Should I sell my property? | Ed Chan

The way the taxation system works in Australia means that no taxation is normally due on the increasing value of your assets.

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You only pay tax on the capital gain (increase in value) when you sell.

If the asset was purchased to hold and you kept it for over 12 months, there is a 50% General Capital Gains Tax (CGT) discount.

If you buy with the intention to sell however, the profit is taxed at your full marginal tax rate irrespective of how long you retained the asset.

A lot of people believe the only way to get your hands on any increased asset value is to sell but, by doing so many taxes and costs are triggered including:

  1. Income tax
  2. CGT
  3. Selling expenses
  4. On your next purchase – stamp duty, legal’s, loan costs, etc. If you purchase a new property then the price will also include GST.

In total the above costs can minimise your “profit” considerably and in some instances, all can be lost. Some clients prefer to refinance and draw cash out against the equity in their property via a line of credit (LOC). If the LOC is used for investment purposes, i.e. a new purchase, funding negative gearing, etc, then the interest costs on a LOC are tax deductible.

Detailed Analysis

sell upDetailed analysis should be made to determine the viability of borrowing in this manner, including capacity to fund, and this exercise should be completed before committing.

All facts should be considered.

In Australia the property market on average has historically grown by 7-10% per annum.

Some years have been negative but on average growth has occurred to a point where property values have doubled every 7-10 years.

This period of time is referred to as the cycle, i.e. 7-10 years between each peak in values. As this analysis is historic and not specific to any particular property, any review must take into account the actual property in question to provide a specific answer.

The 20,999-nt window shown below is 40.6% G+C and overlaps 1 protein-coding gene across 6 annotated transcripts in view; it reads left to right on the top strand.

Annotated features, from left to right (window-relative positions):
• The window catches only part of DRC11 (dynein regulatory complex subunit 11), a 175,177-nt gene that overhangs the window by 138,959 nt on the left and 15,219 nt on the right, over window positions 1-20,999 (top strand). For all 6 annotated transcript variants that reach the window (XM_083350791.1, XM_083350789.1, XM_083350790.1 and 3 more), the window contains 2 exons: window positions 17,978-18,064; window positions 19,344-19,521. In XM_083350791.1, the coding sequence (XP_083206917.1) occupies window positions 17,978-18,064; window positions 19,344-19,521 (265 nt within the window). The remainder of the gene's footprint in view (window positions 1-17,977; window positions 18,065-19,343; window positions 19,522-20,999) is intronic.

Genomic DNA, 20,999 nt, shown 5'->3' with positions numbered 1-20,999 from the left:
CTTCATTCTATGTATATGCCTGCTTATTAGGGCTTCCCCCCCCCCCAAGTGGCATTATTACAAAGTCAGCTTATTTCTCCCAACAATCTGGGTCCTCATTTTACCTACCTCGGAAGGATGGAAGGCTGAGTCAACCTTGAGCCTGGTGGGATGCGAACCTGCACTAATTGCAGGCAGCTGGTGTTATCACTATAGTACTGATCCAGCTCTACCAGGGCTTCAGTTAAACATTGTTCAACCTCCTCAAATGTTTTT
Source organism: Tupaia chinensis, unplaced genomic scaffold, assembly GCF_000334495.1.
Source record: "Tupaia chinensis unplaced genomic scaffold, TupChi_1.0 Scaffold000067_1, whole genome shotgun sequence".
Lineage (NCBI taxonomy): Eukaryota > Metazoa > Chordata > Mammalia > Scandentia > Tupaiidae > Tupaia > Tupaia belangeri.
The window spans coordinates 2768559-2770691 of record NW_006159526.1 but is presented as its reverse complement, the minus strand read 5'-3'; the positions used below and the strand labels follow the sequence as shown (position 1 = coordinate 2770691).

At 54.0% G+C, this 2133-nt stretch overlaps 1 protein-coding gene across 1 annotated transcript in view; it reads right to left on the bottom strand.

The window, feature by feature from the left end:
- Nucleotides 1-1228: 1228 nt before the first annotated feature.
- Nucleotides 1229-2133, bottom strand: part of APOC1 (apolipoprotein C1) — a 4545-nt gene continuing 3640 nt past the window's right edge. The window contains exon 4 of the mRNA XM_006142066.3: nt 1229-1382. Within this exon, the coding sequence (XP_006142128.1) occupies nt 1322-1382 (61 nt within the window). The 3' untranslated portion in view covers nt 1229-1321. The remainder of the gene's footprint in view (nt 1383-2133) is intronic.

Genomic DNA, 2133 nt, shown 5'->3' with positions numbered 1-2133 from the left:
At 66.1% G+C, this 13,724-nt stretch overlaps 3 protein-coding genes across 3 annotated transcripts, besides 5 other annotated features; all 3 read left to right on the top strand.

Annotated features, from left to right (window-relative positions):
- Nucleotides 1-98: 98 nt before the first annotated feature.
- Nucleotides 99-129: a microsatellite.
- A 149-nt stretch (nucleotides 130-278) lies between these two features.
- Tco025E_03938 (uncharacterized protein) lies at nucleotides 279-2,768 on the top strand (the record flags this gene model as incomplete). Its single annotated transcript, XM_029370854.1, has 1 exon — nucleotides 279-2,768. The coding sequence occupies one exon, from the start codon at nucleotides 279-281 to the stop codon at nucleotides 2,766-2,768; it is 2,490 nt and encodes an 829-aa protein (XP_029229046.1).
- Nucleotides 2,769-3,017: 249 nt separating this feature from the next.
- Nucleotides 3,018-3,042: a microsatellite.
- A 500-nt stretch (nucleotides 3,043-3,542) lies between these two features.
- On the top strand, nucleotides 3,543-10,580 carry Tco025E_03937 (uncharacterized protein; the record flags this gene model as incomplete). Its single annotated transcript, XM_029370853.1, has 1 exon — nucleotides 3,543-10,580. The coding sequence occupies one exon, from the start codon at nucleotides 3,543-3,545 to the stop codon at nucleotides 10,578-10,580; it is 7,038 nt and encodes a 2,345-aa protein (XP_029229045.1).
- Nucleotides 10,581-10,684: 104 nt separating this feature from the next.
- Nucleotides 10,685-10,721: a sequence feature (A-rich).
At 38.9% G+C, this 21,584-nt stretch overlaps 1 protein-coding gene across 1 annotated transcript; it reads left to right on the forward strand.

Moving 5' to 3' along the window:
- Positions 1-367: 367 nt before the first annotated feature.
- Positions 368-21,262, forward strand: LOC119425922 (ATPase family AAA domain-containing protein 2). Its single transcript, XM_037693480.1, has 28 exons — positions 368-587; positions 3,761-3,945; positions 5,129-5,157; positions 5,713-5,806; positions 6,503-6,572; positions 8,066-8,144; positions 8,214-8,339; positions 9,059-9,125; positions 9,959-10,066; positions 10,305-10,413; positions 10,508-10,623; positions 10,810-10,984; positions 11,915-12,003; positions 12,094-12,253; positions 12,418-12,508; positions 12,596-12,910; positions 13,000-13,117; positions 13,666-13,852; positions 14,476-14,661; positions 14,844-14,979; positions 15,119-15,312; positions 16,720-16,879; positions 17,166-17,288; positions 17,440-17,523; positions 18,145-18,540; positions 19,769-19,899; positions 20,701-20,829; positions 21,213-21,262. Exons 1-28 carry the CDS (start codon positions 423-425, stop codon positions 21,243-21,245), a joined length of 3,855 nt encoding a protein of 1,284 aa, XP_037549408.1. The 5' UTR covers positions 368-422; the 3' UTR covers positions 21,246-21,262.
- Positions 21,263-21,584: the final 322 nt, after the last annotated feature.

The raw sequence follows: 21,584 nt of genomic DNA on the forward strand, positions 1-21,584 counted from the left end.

On future movements, many considerations will need to be made and referring to statistical reports prepared by various property groups may be useful in understanding and estimating future growth.

Case Study

Consider an example where you purchased a property 1999 for $550,000 and you decide to sell in 2010, when the property value is say $750,000.

In this instance, the following taxes and costs would be applicable;

  1. Profit from Above $200k
  2. Selling Costs $20k
  3. Taxable profit $180k
  4. CGT $84k (assume 50% CGT discount and 46.5% marginal tax rate)
  5. Remaining Cash $96k
  6. Stamp duty & costs on next property $36K
  7. Available Funds $60k

As the above figures illustrate, by selling the property you would be left with only $60k out of a $200k “profit”.

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On the other hand, if you could refinance at say 80% LVR, you would gain access to $160k which, even allowing for interest, may put you in a better position.

Obviously if there were underlying reasons to sell such as poor performance in property value growth, then it may be better to cut your losses and find a better investment, which over time might make up for the $120k of taxes and expenses you will have sacrificed.

The decision to sell or retain will also be influenced by where the property is in relation to the cycle.

If it is near the bottom of the cycle, the decision to hold the property either for an extra period or the long term may be appropriate.

If your decision is to sell, but retain the property for a short period of time until the markets move up again, the cost to hold (net rent after interest and other costs) would need to be higher than your estimated market growth during the period.

As you can see there are many considerations and you may find it beneficial to seek some professional help in completing your calculations.



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Ed is a founding partner of Chan and Naylor accountants and a leading property tax specialist. He has co-authored 3 best selling books. As a seasoned property investor he shares his unique understanding of the relationship between property investment and tax. Visit

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